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Minister Lynch says under-sixes plan ‘is happening’

However, when asked by the media, she refused to be drawn on how many GPs had signed the contract to date.

Speaking during the College’s session on ‘Realising the Potential for General Practice Delivery of Patient Centred Care’, Minister Lynch said she understood there were “concerns” over the proposals.

Earlier at the Conference, ICGP members held a closed session to discuss the under-sixes contract, with a sense of “disquiet” and “unease” over the proposals reported by members who spoke to the Medical Independent (MI).

The College was due to issue further details on matters raised during this session, some days after the Conference.

According to Minister Lynch, many parents of under-sixes and pensioners struggled with GP fee costs. However, she said GPs wanted the “very best” for patients and that she had “never met a GP that stopped treatment because the person didn’t have enough money”.

During the session, the Minister also disclosed that the HSE will shortly be a appointing a National Clinical Lead for Primary Care. This person will be “an experienced GP” and will ensure “focused GP input into the development and reform of primary care services”.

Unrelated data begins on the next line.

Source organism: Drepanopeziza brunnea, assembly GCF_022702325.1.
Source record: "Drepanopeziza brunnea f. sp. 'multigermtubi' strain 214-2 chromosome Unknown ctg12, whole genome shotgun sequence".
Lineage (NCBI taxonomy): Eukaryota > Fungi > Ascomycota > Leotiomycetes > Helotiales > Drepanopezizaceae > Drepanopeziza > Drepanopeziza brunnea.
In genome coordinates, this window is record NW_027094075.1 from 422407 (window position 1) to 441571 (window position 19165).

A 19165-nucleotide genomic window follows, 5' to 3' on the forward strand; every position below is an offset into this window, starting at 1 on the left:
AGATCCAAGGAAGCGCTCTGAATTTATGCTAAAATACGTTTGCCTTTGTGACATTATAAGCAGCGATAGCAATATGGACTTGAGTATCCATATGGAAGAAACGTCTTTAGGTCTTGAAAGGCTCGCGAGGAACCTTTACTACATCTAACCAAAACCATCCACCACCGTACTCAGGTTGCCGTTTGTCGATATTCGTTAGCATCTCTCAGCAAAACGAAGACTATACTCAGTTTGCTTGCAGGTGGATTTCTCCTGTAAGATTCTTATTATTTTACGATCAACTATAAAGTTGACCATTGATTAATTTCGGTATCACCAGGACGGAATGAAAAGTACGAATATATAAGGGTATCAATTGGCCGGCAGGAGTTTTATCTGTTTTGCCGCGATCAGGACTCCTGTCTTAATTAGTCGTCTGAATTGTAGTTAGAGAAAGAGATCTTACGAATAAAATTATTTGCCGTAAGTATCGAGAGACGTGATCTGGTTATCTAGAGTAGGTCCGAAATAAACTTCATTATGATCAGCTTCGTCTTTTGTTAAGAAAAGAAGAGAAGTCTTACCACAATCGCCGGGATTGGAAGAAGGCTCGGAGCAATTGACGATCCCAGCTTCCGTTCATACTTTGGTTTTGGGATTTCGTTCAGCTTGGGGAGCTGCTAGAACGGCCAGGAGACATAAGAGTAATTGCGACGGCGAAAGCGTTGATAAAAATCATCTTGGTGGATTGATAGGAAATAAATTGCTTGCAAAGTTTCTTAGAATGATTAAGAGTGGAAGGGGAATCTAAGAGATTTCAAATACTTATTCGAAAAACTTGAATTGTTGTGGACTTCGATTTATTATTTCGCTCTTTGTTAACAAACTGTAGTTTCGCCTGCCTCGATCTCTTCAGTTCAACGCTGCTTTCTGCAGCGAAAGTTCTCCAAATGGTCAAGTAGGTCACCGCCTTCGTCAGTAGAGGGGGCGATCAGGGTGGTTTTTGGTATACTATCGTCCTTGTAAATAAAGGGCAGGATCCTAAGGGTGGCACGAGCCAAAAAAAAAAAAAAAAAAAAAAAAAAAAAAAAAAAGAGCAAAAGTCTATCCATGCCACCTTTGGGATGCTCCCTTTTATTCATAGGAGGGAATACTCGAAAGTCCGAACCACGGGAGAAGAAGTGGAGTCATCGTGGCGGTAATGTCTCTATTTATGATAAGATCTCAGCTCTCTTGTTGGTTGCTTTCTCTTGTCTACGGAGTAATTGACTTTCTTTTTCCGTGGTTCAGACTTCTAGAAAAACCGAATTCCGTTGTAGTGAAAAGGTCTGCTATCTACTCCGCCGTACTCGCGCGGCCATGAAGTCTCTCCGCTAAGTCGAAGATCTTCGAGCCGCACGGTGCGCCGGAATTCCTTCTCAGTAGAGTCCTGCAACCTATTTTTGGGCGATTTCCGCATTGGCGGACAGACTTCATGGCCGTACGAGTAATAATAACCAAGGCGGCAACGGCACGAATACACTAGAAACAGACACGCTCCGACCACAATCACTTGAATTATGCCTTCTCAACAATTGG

On the issue of GP training, Minister Lynch said the HSE was carrying out substantial work on manpower planning for the health service, including future medical workforce needs.

“The demographic pressures that Ireland is already experiencing and a need to continue to refocus our health services towards primary care will require greater numbers of practitioners. It is important that in the short term, we build capacity to increase the number of GPs trained. The ICGP will need to be at the centre of the training reform. I look forward to current discussions between the College and the HSE on this important issue bearing fruit so that we can put in place arrangements that can produce the GPs that we need in the necessary numbers and in as cost-effective a manner as possible.”

Speaking later to journalists, Minister Lynch said the plan to roll-out free GP care “had to start somewhere” and she did not believe the under-sixes and the over-70s was the wrong starting point.

Asked by MI if she feared that the under-sixes contract could spark animosity between some GPs who signed — and some who didn’t — she said she could not be responsible for people’s potential behaviour.

“How they react to one another is not something I can control,” she said.

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